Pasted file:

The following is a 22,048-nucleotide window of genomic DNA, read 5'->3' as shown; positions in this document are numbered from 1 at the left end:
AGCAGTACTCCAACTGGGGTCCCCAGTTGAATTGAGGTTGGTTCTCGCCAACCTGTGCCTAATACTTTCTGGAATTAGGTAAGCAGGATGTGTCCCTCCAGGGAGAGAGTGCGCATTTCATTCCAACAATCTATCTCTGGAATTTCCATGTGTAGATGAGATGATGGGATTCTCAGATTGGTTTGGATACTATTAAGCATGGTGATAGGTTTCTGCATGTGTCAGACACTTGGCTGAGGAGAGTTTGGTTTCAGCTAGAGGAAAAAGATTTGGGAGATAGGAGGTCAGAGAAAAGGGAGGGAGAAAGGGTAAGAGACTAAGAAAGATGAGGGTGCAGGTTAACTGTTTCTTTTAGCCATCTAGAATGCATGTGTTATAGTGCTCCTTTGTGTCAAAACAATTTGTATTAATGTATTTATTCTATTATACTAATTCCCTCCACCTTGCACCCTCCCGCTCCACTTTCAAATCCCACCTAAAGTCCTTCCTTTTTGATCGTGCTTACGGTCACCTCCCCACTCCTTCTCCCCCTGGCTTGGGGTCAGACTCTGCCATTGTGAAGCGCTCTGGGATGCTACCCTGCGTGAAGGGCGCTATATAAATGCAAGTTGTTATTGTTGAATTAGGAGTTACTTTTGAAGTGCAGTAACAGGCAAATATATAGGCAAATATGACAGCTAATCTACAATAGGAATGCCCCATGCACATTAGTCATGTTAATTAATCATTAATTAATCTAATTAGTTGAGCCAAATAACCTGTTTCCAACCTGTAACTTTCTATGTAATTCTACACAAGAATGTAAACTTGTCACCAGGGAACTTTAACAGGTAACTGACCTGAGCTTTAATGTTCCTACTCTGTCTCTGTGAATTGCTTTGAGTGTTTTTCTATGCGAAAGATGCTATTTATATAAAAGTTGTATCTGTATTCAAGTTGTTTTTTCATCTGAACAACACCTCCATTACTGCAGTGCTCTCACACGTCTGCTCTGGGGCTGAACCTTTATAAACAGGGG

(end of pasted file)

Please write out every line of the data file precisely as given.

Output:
The following is a 22,048-nucleotide window of genomic DNA, read 5'->3' as shown; positions in this document are numbered from 1 at the left end:
AGCAGTACTCCAACTGGGGTCCCCAGTTGAATTGAGGTTGGTTCTCGCCAACCTGTGCCTAATACTTTCTGGAATTAGGTAAGCAGGATGTGTCCCTCCAGGGAGAGAGTGCGCATTTCATTCCAACAATCTATCTCTGGAATTTCCATGTGTAGATGAGATGATGGGATTCTCAGATTGGTTTGGATACTATTAAGCATGGTGATAGGTTTCTGCATGTGTCAGACACTTGGCTGAGGAGAGTTTGGTTTCAGCTAGAGGAAAAAGATTTGGGAGATAGGAGGTCAGAGAAAAGGGAGGGAGAAAGGGTAAGAGACTAAGAAAGATGAGGGTGCAGGTTAACTGTTTCTTTTAGCCATCTAGAATGCATGTGTTATAGTGCTCCTTTGTGTCAAAACAATTTGTATTAATGTATTTATTCTATTATACTAATTCCCTCCACCTTGCACCCTCCCGCTCCACTTTCAAATCCCACCTAAAGTCCTTCCTTTTTGATCGTGCTTACGGTCACCTCCCCACTCCTTCTCCCCCTGGCTTGGGGTCAGACTCTGCCATTGTGAAGCGCTCTGGGATGCTACCCTGCGTGAAGGGCGCTATATAAATGCAAGTTGTTATTGTTGAATTAGGAGTTACTTTTGAAGTGCAGTAACAGGCAAATATATAGGCAAATATGACAGCTAATCTACAATAGGAATGCCCCATGCACATTAGTCATGTTAATTAATCATTAATTAATCTAATTAGTTGAGCCAAATAACCTGTTTCCAACCTGTAACTTTCTATGTAATTCTACACAAGAATGTAAACTTGTCACCAGGGAACTTTAACAGGTAACTGACCTGAGCTTTAATGTTCCTACTCTGTCTCTGTGAATTGCTTTGAGTGTTTTTCTATGCGAAAGATGCTATTTATATAAAAGTTGTATCTGTATTCAAGTTGTTTTTTCATCTGAACAACACCTCCATTACTGCAGTGCTCTCACACGTCTGCTCTGGGGCTGAACCTTTATAAACAGGGG